PrEP is a relatively new tool in HIV prevention and involves those of us who are HIV negative taking anti-HIV medications on a daily basis to reduce our risk of becoming HIV positive. So far, only one prescription medication has been approved for PrEP- Truvada. Truvada is the medicine those of us who are HIV negative take before engaging in activities where there is a risk of HIV infection, making it harder for the HIV virus to establish itself in the body. So, when we say ‘PrEP,’ know that we are referring to the only drug regimen that’s been approved so far- Truvada for PrEP.
Truvada was approved for use among HIV-negative people in 2012 by the US Food and Drug Administration (FDA), and by Health Canada in February, 2016. In approving Truvada as an ‘on label’ medication to prevent HIV, Health Canada joined the World Health Organization as well as the US Centers for Disease Control and Prevention in endorsing and recommending the use of PrEP by individuals who are at high-risk of acquiring HIV.
HPV is a widespread viral infection. In Canada, we estimate that between 20 and 40% of the sexually active population carries HPV.
There are different types of HPV. The most frequent is warts—highly contagious genital warts that are transmitted through direct contact. For example, if there are warts present on the vulva or the inside of the vagina, the transmission to the penis is very likely if there is vaginal penetration.
Warts can also be transmitted by other body parts (fingers, mouth, etc.), or by sex toys that have been in contact with warts. Transmission can also take place through infected genital secretions (pre-ejaculatory liquid, sperm, vaginal secretions), even without penetration.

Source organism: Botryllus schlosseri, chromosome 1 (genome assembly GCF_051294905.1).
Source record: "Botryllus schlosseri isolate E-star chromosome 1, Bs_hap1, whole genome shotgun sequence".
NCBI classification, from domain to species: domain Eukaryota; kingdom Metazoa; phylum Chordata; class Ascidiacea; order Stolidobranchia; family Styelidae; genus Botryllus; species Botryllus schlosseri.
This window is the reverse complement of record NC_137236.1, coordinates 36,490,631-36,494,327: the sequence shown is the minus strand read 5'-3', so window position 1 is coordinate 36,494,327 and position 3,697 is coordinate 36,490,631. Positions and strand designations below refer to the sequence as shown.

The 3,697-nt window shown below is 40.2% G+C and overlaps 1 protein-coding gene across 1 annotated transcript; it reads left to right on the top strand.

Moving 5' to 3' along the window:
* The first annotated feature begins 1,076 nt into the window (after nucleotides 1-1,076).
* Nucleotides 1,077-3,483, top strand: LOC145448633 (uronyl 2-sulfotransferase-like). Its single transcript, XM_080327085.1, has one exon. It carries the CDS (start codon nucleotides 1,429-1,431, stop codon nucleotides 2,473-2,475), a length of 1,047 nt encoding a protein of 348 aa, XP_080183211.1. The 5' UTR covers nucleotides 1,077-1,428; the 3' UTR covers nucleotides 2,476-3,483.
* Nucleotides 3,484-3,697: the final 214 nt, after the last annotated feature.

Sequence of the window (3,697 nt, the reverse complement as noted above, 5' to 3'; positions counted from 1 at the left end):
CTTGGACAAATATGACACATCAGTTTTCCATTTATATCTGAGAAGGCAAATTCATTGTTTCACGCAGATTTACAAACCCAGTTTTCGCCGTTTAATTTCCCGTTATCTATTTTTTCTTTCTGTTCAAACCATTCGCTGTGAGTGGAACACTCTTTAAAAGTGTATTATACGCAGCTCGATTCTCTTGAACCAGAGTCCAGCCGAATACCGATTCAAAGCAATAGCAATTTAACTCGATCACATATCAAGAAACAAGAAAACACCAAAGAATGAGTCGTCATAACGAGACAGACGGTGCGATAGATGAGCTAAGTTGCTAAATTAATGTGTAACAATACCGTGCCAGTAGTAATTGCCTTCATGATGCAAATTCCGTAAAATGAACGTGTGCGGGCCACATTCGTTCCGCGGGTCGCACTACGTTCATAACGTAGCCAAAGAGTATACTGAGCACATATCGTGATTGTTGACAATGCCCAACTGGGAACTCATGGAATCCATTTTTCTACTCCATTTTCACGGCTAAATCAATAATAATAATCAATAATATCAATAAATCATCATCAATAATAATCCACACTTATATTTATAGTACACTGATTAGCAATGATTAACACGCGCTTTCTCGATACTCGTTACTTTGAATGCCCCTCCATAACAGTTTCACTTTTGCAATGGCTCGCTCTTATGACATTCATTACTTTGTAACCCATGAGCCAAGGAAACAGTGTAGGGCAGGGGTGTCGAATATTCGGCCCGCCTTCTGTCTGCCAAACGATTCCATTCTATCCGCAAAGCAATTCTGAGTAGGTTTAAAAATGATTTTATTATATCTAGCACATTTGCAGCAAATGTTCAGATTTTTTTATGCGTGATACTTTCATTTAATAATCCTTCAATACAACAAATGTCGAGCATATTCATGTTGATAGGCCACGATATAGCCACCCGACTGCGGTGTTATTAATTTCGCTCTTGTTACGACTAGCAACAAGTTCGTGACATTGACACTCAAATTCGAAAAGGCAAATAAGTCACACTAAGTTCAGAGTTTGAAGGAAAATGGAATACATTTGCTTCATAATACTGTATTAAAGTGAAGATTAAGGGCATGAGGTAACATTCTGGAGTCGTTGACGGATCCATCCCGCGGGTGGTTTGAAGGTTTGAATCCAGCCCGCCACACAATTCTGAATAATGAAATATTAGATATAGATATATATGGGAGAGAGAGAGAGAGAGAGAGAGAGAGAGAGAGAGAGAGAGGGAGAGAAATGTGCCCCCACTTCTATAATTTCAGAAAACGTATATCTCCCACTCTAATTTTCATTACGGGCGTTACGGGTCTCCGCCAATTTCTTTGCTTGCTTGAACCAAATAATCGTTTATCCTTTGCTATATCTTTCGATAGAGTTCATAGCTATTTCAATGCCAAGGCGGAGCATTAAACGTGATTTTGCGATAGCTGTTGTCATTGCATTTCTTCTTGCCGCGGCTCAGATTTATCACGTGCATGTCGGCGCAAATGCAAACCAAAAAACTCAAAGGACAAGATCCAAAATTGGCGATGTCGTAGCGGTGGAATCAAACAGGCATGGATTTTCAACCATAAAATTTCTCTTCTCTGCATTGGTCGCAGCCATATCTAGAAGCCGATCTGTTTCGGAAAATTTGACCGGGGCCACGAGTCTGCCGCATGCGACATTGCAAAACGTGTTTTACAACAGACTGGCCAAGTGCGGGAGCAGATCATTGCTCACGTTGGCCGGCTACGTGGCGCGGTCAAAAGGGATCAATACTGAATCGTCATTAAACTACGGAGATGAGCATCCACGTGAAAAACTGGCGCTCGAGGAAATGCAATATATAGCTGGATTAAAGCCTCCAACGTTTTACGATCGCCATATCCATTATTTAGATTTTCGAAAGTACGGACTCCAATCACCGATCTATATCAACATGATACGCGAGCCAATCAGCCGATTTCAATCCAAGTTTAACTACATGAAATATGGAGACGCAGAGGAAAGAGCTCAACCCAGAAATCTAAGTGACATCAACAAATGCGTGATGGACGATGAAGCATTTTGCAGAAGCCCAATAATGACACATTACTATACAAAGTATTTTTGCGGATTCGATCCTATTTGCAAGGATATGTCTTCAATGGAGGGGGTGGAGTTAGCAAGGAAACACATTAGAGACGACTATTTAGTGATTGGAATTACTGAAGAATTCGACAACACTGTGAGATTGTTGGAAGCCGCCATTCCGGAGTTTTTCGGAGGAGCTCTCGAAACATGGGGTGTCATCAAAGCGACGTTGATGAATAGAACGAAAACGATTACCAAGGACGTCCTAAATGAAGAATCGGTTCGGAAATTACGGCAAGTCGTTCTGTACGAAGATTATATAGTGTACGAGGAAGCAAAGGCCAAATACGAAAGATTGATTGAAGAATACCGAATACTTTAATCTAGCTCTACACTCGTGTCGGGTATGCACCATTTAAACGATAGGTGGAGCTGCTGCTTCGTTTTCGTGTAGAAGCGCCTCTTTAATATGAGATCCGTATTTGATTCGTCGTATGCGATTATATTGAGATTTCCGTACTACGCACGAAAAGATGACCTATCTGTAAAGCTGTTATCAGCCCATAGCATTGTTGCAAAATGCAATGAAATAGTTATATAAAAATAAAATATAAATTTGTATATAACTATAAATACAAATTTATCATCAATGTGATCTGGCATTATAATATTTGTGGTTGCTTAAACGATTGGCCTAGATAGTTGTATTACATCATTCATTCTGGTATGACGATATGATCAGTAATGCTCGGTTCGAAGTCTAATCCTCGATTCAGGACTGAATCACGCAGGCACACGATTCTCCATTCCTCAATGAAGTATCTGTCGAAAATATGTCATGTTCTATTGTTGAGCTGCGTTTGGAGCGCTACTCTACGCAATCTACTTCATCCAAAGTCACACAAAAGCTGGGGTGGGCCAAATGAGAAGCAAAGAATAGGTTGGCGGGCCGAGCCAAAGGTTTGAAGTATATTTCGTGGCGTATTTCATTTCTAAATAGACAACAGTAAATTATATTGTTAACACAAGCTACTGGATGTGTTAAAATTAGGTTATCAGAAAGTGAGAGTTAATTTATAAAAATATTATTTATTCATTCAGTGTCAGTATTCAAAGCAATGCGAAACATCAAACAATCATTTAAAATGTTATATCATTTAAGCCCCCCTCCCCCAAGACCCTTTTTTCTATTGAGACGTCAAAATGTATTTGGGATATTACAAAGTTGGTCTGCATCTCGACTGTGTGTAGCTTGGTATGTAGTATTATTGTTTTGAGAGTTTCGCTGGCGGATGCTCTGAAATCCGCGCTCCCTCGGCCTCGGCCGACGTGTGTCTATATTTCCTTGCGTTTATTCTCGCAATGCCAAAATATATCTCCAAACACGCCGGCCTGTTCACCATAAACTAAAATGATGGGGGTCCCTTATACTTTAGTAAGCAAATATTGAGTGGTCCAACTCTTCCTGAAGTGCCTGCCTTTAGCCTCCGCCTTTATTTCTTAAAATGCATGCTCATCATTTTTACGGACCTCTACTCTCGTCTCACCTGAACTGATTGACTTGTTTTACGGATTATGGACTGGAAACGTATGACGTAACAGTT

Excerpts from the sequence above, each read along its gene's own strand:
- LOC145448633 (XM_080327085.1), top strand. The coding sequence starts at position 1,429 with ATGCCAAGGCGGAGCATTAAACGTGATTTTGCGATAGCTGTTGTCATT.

The shape, size, and colour of warts can vary: they can resemble little cauliflowers, a rooster’s comb, small pimples, or flat lesions, with a head ranging from the size of a hairpin or a nut. They can be pink, red, or the same colour as the skin. Warts can be found at the head of the penis, the shaft of the penis, the testicles, on the inside or the outside of the vagina or anus, in the pubic area, or more rarely in the mouth and on the lips. They can cause an irritating sensation, itching or pain.
If you have symptoms similar to the ones listed here, it is essential that you see a doctor.
There are two different types of herpes that affect the mouth and the lips (cold sores); and the penis, the vagina, and the anus (genital herpes). Herpes creates lesions, small ulcers or sensitive wounds that are painful to the touch. The herpes virus is sexually transmitted through direct contact with a lesion through oral, vaginal, or anal sex. For example, during oral sex, a cold sore on the mouth can transmit the herpes virus to the penis. The reverse is also true: herpes on the penis can transmit to the lips of a person who is giving fellatio.
Herpes can also be transmitted if your fingers or hands have been in touch with a lesion and they then touch your partner’s genitals, anus, or mouth. Even if there are no lesions, the risk still exists, because the herpes virus remains in the body for life. There are medications to reduce the intensity and time duration of symptoms of herpes, but they do not eliminate the virus in the body. It is essential to see a doctor if you have any of the herpes symptoms mentioned above.